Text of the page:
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Old 16th Aug 2015, 10:14
  #69 (permalink)  
 
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There are some operators who clearly adhere to the requirement for a stabilised, gear deployed approach at a ht of 3000+.


Is that said in jest or am I misunderstanding the context?

That's certainly not our requirement, not even into LHR, not even on a heavy....never has been AFAIK.
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Old 16th Aug 2015, 15:33
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As a resident under the easterly arrivals, 30% of arrivals, and little alteration, HAL have not placed any noise meters, they are all under the 27(maybe even 27L only) so the results are skewed.
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Old 16th Aug 2015, 16:26
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they are all under the 27 (maybe even 27L only)
Correct.

Two mobile noise monitors have been deployed under the 27L approach, at Mogden Sewage Treatment Works in Isleworth and the Royal Mid-Surrey Golf Club at Old Deer Park, Richmond, supplemented by the existing fixed monitor site adjacent to Hounslow Heath (normally used to measure 09R departure noise levels).

Heathrow have said that also hope to site an additional mobile monitor farther away from the airport in order to measure noise earlier on the 27L approach, but no location has yet been announced.
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Old 20th Aug 2015, 21:55
  #72 (permalink)  
 
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Not in jest wiggy. I know of two operators who require full configuration by 2500'.

..and box kite, nobody's "protesting the difficulty" just pointing out that in many cases it'll need drag earlier so it's not going to make the world any quieter.

Last edited by ShotOne; 20th Aug 2015 at 22:18.
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Old 21st Aug 2015, 09:24
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That would eventually cost the airport a lot more in increased separation, more CO2 (holdings/go arounds) ...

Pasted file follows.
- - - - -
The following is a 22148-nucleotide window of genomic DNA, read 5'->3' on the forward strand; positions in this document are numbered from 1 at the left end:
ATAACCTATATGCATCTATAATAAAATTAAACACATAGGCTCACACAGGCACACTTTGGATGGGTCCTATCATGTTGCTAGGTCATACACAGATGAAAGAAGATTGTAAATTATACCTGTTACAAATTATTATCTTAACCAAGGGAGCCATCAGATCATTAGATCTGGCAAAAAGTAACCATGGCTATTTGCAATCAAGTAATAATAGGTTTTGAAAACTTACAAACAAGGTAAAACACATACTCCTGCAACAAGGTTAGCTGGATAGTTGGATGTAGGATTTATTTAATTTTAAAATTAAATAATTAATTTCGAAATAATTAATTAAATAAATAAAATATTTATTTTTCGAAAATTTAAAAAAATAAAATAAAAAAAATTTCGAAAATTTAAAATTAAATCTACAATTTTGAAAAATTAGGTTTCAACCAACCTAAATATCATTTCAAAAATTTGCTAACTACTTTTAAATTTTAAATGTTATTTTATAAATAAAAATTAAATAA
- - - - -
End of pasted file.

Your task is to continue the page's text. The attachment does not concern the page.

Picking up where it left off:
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Old 22nd Aug 2015, 14:04
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Just out of interest has anyone studied vortices at steep approach airports?
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Old 22nd Aug 2015, 21:06
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dkz,

Still, no answer on the wake turbulence issue. A "super" on a 3.2 degree RNAV and a min separation "heavy" with light winds
Who have you asked?
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Old 23rd Aug 2015, 20:16
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We have, and are currently studying wake turbulence.

Basically, more flap equals more turbulence.

I really doubt that one would put an A380 on the 3.2 GPA....
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Old 23rd Aug 2015, 22:34
  #77 (permalink)  
 
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I really doubt that one would put an A380 on the 3.2 GPA....
BA did exactly that in an earlier trial, in May of this year.
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Old 24th Aug 2015, 05:08
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Sorry, meant to follow on 3 below an A380 on 3.2
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Old 24th Aug 2015, 07:34
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Sorry, meant to follow on 3 below an A380 on 3.2
Well somebody would have been behind those trial steep approaches, with the trailing aircraft obviously at 3, but whether they were at the standard or increased separation (or maybe used the parallel runway to avoid wake issues), I haven't been able to find out.

Where's Gonzo when you need him?
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Old 24th Aug 2015, 09:17
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I live near Heathrow and bought my house in 1986. I got copies of the official approach and departure tracks (I still have the dye-line print) to make sure I was away from the flight paths. An ATC told me they were very unlikely to change. In 1986 there were very few flights after 8.30 pm at night. Since that time the departure tracks have changed and the number of flights has increased by 50%. Most of the extra flights are in the early morning and late into the night.

When I bought my house aircraft noise (and pollution related to the airport) was not an issue for me.

Please can we drop the argument that says 'you bought there so it is your fault'? When I bought it was reasonable to assume I would not be bothered by airport noise. I am. The air was clean. Now it is not.
So you were fine with the noise from Stage II aircraft, that belched emissions and noise, but not with later generation engines?

London air was not clean in the 80's, the 90's or the 70's, however it is cleaner now https://www.gov.uk/government/upload...lease_2014.pdf